Virtualization is the process of creating a software-based (or virtual) representation of something rather than a physical one. Virtualization can apply to applications, servers, storage, and networks and is the single most effective way to reduce IT expenses while boosting efficiency and agility for all size businesses.
Virtualization can increase IT agility, flexibility, and scalability while creating significant cost savings. Workloads get deployed faster, performance and availability increases and operations become automated, resulting in IT that's simpler to manage and less costly to own and operate. Additional benefits include:
IT organizations are challenged by the limitations of today’s x86 servers, which are designed to run just one operating system and application at a time. As a result, even small data centers have to deploy many servers, each operating at just 5 to 15 percent of capacity—highly inefficient by any standard.
Virtualization uses software to simulate the existence of hardware and create a virtual computer system. Doing this allows businesses to run more than one virtual system – and multiple operating systems and applications -- on a single server. This can provide economies of scale and greater efficiency.
A virtual computer system is known as a “virtual machine” (VM): a tightly isolated software container with an operating system and application inside. Each self-contained VM is completely independent. Putting multiple VMs on a single computer enables several operating systems and applications to run on just one physical server, or “host”.
A thin layer of software called a hypervisor decouples the virtual machines from the host and dynamically allocates computing resources to each virtual machine as needed.
VMs have the following characteristics, which offer several benefits.
Using server virtualization, a company can maximize the use of its server resources and reduce the number of servers required. The result is server consolidation, which improves efficiency and cuts costs.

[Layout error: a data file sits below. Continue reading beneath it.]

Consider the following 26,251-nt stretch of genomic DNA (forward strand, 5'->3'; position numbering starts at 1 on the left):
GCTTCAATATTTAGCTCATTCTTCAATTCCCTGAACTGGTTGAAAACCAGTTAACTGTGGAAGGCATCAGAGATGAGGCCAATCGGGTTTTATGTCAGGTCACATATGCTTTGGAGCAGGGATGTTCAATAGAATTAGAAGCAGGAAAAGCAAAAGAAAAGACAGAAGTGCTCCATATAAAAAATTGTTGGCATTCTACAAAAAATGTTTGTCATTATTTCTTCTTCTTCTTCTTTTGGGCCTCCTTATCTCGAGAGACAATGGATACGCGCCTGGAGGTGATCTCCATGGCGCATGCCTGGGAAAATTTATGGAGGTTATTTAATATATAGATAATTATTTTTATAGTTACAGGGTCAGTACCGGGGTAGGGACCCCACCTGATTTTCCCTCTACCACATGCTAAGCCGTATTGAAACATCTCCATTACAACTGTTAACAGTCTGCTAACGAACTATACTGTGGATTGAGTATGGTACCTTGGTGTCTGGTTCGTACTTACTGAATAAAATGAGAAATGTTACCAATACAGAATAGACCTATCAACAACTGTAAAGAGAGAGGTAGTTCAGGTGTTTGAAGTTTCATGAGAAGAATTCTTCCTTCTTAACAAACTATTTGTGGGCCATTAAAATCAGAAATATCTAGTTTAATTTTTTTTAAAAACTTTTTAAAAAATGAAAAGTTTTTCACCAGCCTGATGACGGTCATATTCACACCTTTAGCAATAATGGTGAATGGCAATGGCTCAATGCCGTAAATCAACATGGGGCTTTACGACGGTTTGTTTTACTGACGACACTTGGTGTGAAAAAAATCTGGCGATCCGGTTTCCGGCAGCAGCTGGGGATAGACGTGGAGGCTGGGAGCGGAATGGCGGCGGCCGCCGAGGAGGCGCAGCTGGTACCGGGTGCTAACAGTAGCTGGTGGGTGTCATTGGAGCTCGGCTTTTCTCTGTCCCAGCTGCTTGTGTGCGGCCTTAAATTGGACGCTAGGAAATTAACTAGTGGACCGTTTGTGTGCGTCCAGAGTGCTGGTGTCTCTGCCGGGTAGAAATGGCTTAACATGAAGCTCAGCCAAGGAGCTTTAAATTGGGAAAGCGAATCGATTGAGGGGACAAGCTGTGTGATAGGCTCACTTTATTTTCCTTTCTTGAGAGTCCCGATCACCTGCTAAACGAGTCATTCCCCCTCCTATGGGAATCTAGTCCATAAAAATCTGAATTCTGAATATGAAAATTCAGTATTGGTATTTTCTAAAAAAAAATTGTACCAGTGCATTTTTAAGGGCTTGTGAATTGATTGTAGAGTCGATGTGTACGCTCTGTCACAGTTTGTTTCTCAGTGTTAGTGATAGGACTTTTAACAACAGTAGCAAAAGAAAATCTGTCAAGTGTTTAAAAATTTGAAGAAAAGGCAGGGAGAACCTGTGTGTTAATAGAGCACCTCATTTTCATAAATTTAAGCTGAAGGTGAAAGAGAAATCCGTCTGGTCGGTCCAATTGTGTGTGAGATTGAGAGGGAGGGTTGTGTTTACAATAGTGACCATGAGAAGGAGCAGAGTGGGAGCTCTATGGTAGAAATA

Cloud computing is not the same thing as virtualization; rather, it’s something you can do using virtualization. Cloud computing describes the delivery of shared computing resources (software and/or data) on demand through the Internet. Whether or not you are in the cloud, you can start by virtualizing your servers and then move to cloud computing for even more agility and increased self-service.
Ready for the next steps? Learn about the various types of virtualization and find resources to help you begin your virtualization journey.
Most servers operate at less than 15 percent of capacity, leading to server sprawl and complexity. Server virtualization addresses these inefficiencies by allowing multiple operating systems to run on a single physical server as virtual machines, each with access to the underlying server's computing resources.
The next step is to aggregate a server cluster into a single consolidated resource – which improves overall efficiency and reduces cost. Server virtualization also enables faster workload deployment, increased application performance, and higher availability. Try the Virtualization 101 Hands-on Lab.
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Network virtualization is the complete reproduction of a physical network in software. Applications run on the virtual network exactly the same as if on a physical network. Network virtualization presents logical networking devices and services—logical ports, switches, routers, firewalls, load balancers, VPNs and more—to connected workloads. Virtual networks offer the same features and guarantees of a physical network with the operational benefits and hardware independence of virtualization.
Deploying desktops as a managed service gives you the opportunity to respond quicker to changing needs and opportunities. You can reduce costs and increase service by quickly and easily delivering virtualized desktops and applications to branch offices, outsourced and offshore employees and mobile workers on iPad and Android tablets.